The Sarai Pakka Khanpur is located on the old G.T Road. Dr. Saifur Rahman Dar (1994) also discusses this route in the article “Caravanserais along the Grand Trunk Road in Pakistan: A Central Asian Legacy,” which is published in the Journal of Central Asia (now the Journal of Asian Civilizations). He believes that from Sar Jalal Khan, an ancient road used to go to Rohtas on the one hand and another to Rawat passing by Dhamaik, Hathia, Mahsa, Pakka Sarai and Kallar Syedan. The latter reaches Rawat where the modern G.T. Road meets the ancient G.T. Road. I have visited many baolis, water tanks, tombs, mosques, temples and samadhis on this ancient route. A majority of the monuments have been either renovated or have disappeared now.

Muhammad Hanif Hanfi at Sarai Pakka Khanpur

The Sarai Pakka Khanpur is oblong in shape. The main double-storeyed northern portal of Sarai opens to the spacious courtyard where now one can see the houses of immigrants who came to settle in the Sarai after the partition of 1947. Sarai Pakka Khanpur is a grand structure. There are four bastions in the Sarai Pakka, which are crumbling. Staircases lead to the top of each of the bastions and the main entrance. The southern and western bastions are in a bad state of preservation. Even the southern, western and eastern ramparts of the Sarai are partially collapsed. Only the northern rampart is extant and in a fairly good condition.
Sultan Jalal Khan Gakhar, who supposedly built the caravansarai, served the Mughal emperor Akbar and his successor Jahangir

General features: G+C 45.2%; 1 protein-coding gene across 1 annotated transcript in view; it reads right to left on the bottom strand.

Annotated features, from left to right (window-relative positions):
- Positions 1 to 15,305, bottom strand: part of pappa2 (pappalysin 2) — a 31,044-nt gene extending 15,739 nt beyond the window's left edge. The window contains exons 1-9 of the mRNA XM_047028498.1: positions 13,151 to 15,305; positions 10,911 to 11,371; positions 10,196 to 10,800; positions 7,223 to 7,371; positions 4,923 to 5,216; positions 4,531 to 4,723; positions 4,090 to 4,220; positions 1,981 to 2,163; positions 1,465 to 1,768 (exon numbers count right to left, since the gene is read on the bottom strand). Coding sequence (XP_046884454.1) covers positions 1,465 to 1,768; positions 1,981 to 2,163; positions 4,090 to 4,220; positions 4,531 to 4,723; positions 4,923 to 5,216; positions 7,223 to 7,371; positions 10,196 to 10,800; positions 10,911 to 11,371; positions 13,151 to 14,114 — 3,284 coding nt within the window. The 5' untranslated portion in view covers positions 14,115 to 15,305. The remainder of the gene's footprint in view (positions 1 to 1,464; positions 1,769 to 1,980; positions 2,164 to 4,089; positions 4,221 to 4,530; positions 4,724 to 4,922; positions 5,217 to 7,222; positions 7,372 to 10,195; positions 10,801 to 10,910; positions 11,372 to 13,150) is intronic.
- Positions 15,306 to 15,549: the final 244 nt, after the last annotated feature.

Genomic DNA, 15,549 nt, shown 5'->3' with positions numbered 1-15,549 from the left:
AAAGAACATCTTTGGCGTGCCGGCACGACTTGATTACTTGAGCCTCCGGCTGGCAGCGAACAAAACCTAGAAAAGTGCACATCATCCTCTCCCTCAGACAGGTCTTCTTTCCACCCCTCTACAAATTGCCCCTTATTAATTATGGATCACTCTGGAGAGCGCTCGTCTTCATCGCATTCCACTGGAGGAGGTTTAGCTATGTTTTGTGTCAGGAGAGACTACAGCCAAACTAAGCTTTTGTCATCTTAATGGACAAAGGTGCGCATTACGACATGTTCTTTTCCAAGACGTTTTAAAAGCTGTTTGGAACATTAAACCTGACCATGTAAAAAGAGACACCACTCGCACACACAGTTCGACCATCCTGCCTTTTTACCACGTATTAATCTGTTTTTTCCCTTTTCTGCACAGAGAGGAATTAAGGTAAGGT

There was an old mosque and well inside the Sarai. Today, one can only see the remains of the mihrab of the old mosque. A new mosque has also been built by the residents of the Sarai. The well is still extant and is located close to the main entrance of the Sarai. However, Dr. Saifur Rahman (1994) believes that there were two mosques in Sarai Pakka: one for men and the other for women respectively. According to him, a mosque built for women is in ruins, while the one built for men was completely rebuilt. Both were single-chambered mosques.

Another view of Sarai Pakka Khanpur

There were also living cells in the Sarai which have now been modified by the residents of the Sarai. Moreover, a majority of the cells are in a bad state of preservation. This Sarai was also used by Afghans and Sikhs for some time.

There is also the shrine of Qazi Muhammad Yar Qadiri, who died in 1860 as per the inscription on the façade of the tomb. As per the inscription, the foundation of the tomb was laid by Pir Syed Sidique Shah of Gulyana Sharif in 2000. This saint is venerated by the local community.

Shrine of Qazi Muhamamd Yar Qadiri at Sarai Pakka

There are the remains of the historic Eidgah, half a kilometre to the west of the Sarai, which was also built at the same time when the Sarai was built.

Sarai Pakka Khanpur should be promoted as a potential tourist destination, which may boost the local economy if it is properly promoted. Unfortunately, no information on directions to the site is provided. Even guide boards along the G.T Road – and especially in Gujar Khan town – to the site are missing.

At the very least, direction boards in Gujar Khan town, for travelers to turn on to the Gujar Khan-Beval Road to finally get to Sarai Pakka Khanpur, should be installed.

The author is an anthropologist. He tweets at: @Kalhorozulfiqar